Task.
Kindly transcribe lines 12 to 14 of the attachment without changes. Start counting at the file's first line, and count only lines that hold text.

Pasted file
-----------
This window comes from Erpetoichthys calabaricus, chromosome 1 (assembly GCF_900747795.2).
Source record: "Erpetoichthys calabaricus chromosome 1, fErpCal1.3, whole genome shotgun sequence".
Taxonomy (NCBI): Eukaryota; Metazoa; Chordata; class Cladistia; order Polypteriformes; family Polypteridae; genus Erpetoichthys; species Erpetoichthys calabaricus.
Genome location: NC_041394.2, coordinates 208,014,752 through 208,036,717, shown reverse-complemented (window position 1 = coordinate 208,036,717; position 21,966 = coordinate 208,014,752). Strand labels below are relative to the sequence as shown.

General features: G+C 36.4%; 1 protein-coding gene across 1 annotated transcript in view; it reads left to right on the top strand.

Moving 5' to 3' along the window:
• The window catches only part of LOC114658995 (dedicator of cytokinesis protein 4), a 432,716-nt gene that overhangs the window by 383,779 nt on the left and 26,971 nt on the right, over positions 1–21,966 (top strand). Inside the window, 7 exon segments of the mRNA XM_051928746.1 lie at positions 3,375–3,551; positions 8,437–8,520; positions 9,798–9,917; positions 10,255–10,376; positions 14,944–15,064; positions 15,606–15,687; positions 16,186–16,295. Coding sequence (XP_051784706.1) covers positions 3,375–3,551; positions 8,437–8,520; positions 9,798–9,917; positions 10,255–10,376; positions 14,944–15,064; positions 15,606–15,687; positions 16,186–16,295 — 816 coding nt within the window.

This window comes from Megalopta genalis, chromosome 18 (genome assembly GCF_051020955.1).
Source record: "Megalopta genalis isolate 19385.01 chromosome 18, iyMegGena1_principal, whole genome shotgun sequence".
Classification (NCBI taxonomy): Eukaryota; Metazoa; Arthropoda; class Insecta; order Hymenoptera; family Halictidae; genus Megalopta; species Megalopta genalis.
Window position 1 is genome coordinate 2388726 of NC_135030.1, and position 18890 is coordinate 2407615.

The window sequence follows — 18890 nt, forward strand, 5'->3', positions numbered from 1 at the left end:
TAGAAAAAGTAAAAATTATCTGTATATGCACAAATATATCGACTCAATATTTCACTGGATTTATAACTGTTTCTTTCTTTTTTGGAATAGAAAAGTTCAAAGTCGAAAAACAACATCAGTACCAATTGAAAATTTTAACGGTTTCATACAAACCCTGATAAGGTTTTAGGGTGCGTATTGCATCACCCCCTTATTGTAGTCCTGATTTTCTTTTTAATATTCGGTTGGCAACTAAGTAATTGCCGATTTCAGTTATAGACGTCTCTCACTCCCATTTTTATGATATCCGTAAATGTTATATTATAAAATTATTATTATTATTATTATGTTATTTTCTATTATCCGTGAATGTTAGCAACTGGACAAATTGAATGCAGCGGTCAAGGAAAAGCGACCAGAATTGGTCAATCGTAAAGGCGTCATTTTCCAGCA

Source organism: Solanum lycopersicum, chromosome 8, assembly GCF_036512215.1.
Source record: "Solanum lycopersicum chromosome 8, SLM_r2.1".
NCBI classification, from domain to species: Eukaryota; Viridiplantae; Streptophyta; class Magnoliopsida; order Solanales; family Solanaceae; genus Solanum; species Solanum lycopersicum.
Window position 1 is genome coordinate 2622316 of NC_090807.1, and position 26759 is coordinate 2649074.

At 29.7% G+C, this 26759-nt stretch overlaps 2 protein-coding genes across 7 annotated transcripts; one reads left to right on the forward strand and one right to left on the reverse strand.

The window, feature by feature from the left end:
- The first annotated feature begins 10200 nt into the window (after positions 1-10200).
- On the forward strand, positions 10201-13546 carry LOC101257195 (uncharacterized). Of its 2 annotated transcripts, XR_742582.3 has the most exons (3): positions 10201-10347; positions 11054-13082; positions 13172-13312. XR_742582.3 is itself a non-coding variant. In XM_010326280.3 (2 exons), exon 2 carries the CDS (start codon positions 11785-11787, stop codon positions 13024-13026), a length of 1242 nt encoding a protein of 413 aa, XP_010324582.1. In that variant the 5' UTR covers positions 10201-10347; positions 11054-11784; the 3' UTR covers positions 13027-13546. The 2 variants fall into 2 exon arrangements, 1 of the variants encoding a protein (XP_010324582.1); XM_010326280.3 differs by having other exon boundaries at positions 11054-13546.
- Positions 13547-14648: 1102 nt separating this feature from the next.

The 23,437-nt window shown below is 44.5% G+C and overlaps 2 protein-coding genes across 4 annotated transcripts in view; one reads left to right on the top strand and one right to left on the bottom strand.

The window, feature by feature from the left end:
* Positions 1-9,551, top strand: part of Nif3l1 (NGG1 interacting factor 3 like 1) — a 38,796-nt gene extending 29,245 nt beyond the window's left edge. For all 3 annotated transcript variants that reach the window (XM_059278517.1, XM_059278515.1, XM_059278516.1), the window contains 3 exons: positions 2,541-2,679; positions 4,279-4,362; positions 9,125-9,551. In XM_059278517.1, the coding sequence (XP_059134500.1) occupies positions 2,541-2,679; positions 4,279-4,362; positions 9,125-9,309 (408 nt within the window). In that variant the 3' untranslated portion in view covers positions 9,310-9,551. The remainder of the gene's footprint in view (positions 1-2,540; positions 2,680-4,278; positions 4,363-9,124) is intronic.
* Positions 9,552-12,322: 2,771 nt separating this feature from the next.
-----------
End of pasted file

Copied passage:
The window sequence follows — 18890 nt, forward strand, 5'->3', positions numbered from 1 at the left end:
TAGAAAAAGTAAAAATTATCTGTATATGCACAAATATATCGACTCAATATTTCACTGGATTTATAACTGTTTCTTTCTTTTTTGGAATAGAAAAGTTCAAAGTCGAAAAACAACATCAGTACCAATTGAAAATTTTAACGGTTTCATACAAACCCTGATAAGGTTTTAGGGTGCGTATTGCATCACCCCCTTATTGTAGTCCTGATTTTCTTTTTAATATTCGGTTGGCAACTAAGTAATTGCCGATTTCAGTTATAGACGTCTCTCACTCCCATTTTTATGATATCCGTAAATGTTATATTATAAAATTATTATTATTATTATTATGTTATTTTCTATTATCCGTGAATGTTAGCAACTGGACAAATTGAATGCAGCGGTCAAGGAAAAGCGACCAGAATTGGTCAATCGTAAAGGCGTCATTTTCCAGCA

Source organism: Solanum lycopersicum, chromosome 8, assembly GCF_036512215.1.